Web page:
2000s Archive

Dried and True

Originally Published January 2005

Although freshness has become somewhat of a fetish among modern cooks, the fact is that many of the world’s finest foods aren’t fresh at all—they’re cured, dried, smoked, or salted. Think of olives (ever tried one ripe?), ham, cheese, anchovies, caviar.

In their ancient cuisine, the Chinese have hundreds of such foods, which probably evolved from attempts to preserve them. No longer a mere substitute for the fresh, these foods develop incomparable flavor or texture when dried or cured. Dried scallops, for instance, are a luxury item sold for many times the price of the just-caught version. We love fresh shiitakes, but the very top grades, available in gift boxes in Chinese markets, are grown to be dried. And many foods-dozens of varieties of shrimp, fish, sea moss, jellyfish, and luxury items such as bird’s nest and shark’s fin—are harvested specifically for drying.

Over the past two decades, American cooks have readily adopted fresh Asian ingredients such as ginger, lemongrass, and bok choy; soy and chile sauces and sesame oil also can be found in the American pantry. Yet on my forays into Chinese markets I’ve found that non-Asians are still perplexed by dried ingredients. Here are 11 that you should get to know:

Dried Shrimp: If you’ve ordered pad Thai lately, you’ve probably eaten dried shrimp, which are usually ground and used as a seasoning to impart a subtle briny taste. They’re delicious ground (using a spice grinder with freshly roasted peanuts or dried chiles) and added to noodle dishes, salads, soups, and stir-fries. Make sure to buy the larger—and more expensive—shrimp (the tiny ones sometimes have a funky, unpleasant taste) and to select those that are bright pink or pink-orange (they brown and harden with age).

Dried Scallops: Lightly cured conpoy, as they are called in Chinese herbal stores, capture the essence of the sea just as good caviar does. Used in rich XO sauce, dried scallops add a remarkable depth of flavor to soups, rice, and noodle dishes. As with dried shrimp, the larger are superior to the smaller (bay scallops). The best can cost more than $40 a pound. To use, place three or four dried scallops in a small saucer, sprinkle with dry Sherry, and steam, covered, until soft enough to pull apart, 30 minutes to an hour. Save the liquid that accumulates and add it to the sauce or to soup.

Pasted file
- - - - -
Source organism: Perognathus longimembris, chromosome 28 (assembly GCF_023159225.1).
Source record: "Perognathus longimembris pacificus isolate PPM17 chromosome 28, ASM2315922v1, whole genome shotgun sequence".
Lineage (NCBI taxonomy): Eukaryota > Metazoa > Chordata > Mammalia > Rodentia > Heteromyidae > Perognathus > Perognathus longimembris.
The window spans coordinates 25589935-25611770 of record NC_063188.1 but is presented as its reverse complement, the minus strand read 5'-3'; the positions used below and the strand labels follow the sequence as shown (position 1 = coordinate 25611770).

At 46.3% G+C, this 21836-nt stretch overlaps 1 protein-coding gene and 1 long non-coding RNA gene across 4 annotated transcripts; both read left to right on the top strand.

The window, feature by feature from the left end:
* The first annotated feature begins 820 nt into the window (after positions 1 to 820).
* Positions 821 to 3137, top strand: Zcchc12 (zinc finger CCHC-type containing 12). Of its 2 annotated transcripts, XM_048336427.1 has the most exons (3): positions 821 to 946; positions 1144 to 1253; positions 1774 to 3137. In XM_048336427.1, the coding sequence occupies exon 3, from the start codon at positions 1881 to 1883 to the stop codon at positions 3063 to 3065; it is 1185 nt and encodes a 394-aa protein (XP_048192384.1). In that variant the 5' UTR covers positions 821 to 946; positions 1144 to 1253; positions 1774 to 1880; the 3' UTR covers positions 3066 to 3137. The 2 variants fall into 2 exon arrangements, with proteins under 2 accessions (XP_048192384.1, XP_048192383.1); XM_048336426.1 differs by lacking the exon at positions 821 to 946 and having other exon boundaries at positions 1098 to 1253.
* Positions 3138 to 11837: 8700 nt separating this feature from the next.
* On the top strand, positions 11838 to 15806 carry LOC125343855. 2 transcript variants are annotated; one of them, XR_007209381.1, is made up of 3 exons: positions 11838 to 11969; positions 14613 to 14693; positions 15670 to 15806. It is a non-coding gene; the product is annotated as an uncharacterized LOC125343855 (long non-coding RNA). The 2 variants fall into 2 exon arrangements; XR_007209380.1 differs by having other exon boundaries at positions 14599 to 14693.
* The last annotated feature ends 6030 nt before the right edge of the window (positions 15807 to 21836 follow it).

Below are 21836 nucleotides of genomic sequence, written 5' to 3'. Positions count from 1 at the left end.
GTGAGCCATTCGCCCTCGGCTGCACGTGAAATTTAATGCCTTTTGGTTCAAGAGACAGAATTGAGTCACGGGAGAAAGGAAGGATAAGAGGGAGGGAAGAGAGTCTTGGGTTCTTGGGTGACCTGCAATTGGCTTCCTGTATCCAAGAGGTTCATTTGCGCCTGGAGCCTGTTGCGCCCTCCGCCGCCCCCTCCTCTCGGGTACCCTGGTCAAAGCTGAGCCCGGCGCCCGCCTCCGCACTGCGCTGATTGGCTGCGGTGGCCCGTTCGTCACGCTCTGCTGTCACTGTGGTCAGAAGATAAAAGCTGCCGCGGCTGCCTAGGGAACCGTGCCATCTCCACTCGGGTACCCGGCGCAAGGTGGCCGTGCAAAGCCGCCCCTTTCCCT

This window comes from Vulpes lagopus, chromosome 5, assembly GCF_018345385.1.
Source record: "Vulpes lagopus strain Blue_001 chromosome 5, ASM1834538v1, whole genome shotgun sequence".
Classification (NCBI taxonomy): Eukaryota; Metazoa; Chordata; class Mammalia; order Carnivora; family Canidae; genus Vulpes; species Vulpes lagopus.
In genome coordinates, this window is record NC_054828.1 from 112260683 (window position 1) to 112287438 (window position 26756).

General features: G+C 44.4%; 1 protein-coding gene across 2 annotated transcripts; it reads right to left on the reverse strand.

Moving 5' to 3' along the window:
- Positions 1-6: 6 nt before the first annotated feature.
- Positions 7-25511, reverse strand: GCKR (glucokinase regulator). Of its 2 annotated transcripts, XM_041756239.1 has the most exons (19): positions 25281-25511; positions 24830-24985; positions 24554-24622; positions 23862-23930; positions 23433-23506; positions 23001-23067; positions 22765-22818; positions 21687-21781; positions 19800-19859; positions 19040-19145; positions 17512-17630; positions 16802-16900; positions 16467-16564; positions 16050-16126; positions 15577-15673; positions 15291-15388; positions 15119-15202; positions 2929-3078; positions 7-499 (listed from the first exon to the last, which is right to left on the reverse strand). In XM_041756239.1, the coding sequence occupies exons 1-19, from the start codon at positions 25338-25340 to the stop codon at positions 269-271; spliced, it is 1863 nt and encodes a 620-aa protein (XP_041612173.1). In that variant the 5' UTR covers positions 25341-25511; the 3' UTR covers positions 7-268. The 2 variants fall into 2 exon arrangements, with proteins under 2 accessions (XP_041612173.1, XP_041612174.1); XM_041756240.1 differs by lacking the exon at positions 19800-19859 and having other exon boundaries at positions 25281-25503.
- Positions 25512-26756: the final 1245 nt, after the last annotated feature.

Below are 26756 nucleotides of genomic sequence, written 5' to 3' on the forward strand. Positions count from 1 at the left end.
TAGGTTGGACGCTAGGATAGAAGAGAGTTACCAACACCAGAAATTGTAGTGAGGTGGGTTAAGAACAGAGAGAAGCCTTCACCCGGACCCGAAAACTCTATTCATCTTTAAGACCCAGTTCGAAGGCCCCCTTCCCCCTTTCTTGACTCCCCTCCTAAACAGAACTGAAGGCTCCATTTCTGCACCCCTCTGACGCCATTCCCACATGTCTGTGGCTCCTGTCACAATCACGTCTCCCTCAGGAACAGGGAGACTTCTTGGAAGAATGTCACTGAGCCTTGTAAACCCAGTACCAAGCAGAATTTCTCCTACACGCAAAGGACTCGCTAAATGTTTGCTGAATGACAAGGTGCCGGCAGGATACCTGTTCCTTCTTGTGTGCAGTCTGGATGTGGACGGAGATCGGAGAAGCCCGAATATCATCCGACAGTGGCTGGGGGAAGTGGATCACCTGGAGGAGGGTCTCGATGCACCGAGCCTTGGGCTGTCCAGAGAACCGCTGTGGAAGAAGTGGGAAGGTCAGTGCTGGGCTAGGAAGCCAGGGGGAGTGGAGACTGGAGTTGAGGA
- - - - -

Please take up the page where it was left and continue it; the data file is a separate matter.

Dried Black Mushrooms: The Japanese call them shiitake, the Chinese donggu. They are delicious when braised with rich meats such as short ribs and pork shoulder. Ancient Chinese herbals describe these “winter” mushrooms in terms of the fallen chestnut and oak trees on which they grow. The Japanese cultivate them on the shii, a type of oak. Available in the greatest variety at Chinese apothecaries, the best dried black mushrooms have thick, lightly spotted caps with deep fissures. For cooking, you can reconstitute them quickly by pouring just enough boiling water over them to cover. The mushrooms develop more flavor, though, if you use the slower method of soaking them in tepid water for six hours or overnight. Squeeze the excess moisture back into the soaking liquid (a savory stock that can later be added to the dish), then cut off the hard stems and slice the caps or leave whole.

Black Tree Fungus: Called mu-er by the Chinese (and known as tree ears or wood ears in English), this fungus may be neutral in taste but is soft and crinkly and gives a pleasantly light crunch to dishes like mu shu pork, hot-and-sour soup, even scrambled eggs. The very smallest, which look like tiny, gnarled black flakes, are best. To reconstitute, pour boiling water over to cover and let stand for 30 minutes. The mushrooms will swell considerably—three heaping tablespoons of dried, for example, will yield about a cup of soaked.

White Tree Fungus: Until I came across bai mu-er growing in an Australian rain forest, I’d only seen these pale-golden, spongelike mushrooms (they resemble bleached coral) in gift boxes in Chinese markets. They supply visual drama to a soup with clear broth, and the Chinese serve them in a syrup made with rock sugar as a kind of cold, sweet soup. Their flavor ranges from neutral to mild. Like their black cousins, these mushrooms are more a texture enhancer than anything else. Reconstitute them as you would black tree fungus, above.

Jellyfish: In restaurants specializing in Shanghainese and Taiwanese food, jellyfish shreds are often served as a sort of salad, with sesame oil dressing. Dim sum restaurants also offer this vitamin-rich protein, with its pleasant, clean crunch and hint of the sea, as part of a cold selection. As with dried shrimp, quality is important. The edible, warm-water variety has a large circular body top (”skin”) that becomes thinner and more desirable as the jellyfish grows older. Although it is available salted and dried in one-pound plastic packages, the best jellyfish is sold out of large crocks in markets specializing in Shanghainese goods. Unfold the pieces, cover with cold water, and soak for eight hours, changing the water twice. Before using, parboil about 15 seconds, then rinse under cold water before rolling the pieces up, one at a time, and slicing thinly.

Black Moss, a.k.a. Hair Vegetable: Called fat choy by the Cantonese, this moss, from the desert in northwestern China, looks like matted black hair when dried, and, when soaked, like something you’d see floating in a tidal flat. Its soft fibers provide texture, earthy taste (it absorbs the flavor of the dish it’s being cooked in), and a striking visual contrast when simmered in a light chicken sauce or served in soup or a stir-fried chicken dish. It’s sold in 1.3-ounce packages or in bulk. Soak black moss for 30 minutes or so in cold water before using.

Subscribe to Gourmet